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Moving Forward: Implementing the 'Guidelines for the Alternative Care of Children'

UNICEF Sudan Alternative Family Care

Focus 2: Placement of children aged 0-3 years in family-based settings

Research from 2003 indicated that 110 newborn babies on average were being abandoned in Khartoum every month. This was driven by the social stigma attached to children born to unmarried parents. It was recognised that current institutional care arrangements were not in the best interests of the child and that the potential for developing forms of alternative family-based care existed.

Against this background UNICEF set out with Government and NGO partners, to examine the potential for an alternative to institutional care. In addition to stabilising conditions in institutional care, key aims of the programme included the design of acceptable alternative family care arrangements, and changes in attitudes, procedures and laws relating to the abandonment of young children.

In doing so the programme is a good example of overcoming obstacles to developing family-based care through its success in engaging with Islamic leaders and gaining their support through issuing a fatwa which contributed to a change in social perceptions of abandoned children.

The programme has run since 2003, initially funded by UNICEF and NGO partners but now primarily by the State Ministry of Social Affairs. Initial results have been positive in terms of the de-institutionalisation of vulnerable children with a total of 500 emergency family placements and 2,000 permanent family placements made between 2003 and 2007.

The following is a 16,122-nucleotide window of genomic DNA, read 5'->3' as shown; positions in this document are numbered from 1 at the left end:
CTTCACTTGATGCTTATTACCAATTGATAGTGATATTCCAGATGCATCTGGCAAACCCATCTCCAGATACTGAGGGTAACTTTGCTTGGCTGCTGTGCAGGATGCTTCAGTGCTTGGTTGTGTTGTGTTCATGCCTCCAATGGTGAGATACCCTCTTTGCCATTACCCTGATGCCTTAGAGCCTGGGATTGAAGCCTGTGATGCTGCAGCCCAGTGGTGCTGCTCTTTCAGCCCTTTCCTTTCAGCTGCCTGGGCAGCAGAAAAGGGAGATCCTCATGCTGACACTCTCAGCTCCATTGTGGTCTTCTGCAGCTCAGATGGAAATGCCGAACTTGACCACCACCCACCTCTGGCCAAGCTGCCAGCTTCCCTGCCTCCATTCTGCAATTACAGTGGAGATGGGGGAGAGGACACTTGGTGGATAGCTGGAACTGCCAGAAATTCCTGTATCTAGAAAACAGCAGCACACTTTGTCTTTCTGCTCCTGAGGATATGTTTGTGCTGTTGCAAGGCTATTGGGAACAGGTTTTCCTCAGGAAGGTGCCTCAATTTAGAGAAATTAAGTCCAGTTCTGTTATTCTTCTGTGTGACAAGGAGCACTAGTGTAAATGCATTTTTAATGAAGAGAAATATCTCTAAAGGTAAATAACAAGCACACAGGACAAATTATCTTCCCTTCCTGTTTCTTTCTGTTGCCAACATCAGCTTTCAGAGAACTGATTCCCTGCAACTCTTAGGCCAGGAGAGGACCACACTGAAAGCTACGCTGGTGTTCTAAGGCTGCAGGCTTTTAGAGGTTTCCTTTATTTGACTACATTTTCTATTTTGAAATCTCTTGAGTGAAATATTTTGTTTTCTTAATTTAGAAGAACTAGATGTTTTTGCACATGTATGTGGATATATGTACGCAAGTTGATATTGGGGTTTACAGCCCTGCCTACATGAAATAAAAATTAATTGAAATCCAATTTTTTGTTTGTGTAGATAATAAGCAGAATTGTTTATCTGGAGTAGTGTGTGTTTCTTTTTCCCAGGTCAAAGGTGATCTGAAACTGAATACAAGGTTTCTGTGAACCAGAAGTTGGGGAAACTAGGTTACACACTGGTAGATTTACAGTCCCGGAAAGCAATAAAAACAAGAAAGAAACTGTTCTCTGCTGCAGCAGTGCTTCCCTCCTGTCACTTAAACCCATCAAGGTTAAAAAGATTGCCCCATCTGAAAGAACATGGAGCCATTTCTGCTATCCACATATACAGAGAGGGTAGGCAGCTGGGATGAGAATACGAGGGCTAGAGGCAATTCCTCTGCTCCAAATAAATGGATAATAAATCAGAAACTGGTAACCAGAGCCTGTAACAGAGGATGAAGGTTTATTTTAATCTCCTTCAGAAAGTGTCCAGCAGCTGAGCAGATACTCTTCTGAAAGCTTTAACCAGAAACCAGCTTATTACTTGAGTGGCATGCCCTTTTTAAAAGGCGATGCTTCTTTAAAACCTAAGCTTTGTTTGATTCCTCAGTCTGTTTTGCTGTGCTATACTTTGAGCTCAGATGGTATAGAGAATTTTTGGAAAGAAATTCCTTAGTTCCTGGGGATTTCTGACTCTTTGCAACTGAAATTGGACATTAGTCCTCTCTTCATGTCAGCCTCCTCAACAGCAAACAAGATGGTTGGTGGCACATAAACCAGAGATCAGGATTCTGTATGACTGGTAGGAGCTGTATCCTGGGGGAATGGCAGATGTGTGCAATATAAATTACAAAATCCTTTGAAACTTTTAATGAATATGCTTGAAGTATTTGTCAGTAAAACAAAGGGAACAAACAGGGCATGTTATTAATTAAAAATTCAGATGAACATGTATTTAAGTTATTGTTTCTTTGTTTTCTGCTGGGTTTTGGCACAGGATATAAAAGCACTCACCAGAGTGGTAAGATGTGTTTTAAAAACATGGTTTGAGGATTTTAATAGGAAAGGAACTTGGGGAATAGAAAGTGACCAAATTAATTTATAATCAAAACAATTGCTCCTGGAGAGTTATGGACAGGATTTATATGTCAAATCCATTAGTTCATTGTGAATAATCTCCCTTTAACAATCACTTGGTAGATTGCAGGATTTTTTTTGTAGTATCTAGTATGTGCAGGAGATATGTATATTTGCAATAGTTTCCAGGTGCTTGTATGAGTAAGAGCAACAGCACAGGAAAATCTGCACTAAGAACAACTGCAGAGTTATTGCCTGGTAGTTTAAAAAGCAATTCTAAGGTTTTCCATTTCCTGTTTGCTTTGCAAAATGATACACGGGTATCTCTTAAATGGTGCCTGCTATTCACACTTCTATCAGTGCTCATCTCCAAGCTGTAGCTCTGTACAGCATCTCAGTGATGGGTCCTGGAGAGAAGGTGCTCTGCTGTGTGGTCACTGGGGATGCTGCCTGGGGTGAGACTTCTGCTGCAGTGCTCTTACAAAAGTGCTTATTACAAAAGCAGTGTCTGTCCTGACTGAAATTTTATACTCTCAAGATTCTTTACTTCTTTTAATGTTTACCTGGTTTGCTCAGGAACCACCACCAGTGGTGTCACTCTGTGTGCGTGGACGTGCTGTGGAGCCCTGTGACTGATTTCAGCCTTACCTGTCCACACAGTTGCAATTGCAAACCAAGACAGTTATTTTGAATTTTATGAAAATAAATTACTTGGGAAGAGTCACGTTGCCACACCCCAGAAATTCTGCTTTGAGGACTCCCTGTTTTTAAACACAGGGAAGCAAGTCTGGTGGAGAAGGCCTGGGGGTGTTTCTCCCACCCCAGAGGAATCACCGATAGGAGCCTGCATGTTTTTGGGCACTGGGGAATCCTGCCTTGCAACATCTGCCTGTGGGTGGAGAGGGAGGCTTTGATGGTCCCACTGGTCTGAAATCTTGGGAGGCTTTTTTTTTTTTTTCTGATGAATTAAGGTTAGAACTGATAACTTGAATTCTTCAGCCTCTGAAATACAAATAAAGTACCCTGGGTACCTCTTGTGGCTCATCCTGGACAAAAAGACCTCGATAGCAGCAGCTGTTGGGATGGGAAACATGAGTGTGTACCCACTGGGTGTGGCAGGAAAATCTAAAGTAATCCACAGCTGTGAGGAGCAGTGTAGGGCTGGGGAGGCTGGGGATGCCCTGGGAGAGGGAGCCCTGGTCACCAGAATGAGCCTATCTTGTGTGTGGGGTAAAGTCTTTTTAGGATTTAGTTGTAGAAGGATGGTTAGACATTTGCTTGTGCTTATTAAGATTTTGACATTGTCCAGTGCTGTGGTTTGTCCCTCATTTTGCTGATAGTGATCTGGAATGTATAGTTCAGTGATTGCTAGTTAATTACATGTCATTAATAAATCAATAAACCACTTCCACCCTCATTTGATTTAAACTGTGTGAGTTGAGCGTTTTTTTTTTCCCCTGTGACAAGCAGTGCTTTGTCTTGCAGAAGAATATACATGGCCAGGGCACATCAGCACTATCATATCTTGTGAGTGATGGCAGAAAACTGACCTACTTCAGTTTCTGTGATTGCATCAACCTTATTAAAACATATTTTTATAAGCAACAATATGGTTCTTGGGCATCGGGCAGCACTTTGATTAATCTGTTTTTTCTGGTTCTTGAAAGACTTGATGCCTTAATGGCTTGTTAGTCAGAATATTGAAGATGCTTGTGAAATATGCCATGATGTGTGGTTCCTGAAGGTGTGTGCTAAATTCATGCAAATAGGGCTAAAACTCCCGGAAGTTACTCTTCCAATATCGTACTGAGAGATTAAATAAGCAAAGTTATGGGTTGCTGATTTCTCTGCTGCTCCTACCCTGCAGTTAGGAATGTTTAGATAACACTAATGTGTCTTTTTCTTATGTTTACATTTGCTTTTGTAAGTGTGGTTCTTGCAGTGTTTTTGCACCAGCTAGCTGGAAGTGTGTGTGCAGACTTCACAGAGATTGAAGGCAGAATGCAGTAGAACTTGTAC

The programme has also helped to shape policy affecting vulnerable mothers and children. The Child Act 2010 places an emphasis on the primary source of care for abandoned children to be within a family unit and also guarantees access to education and health care for abandoned children.

For more information see ‘UNICEF Sudan Technical Briefing Paper 1': Alternative Family Care 

International Social Service, Oak Foundation, SOS Children's Villages International, unicef, ATD Fourth World, Better Care Network, Family for every child, ngo group for the crc, PEPFAR, RELAF, Save the Children, USAID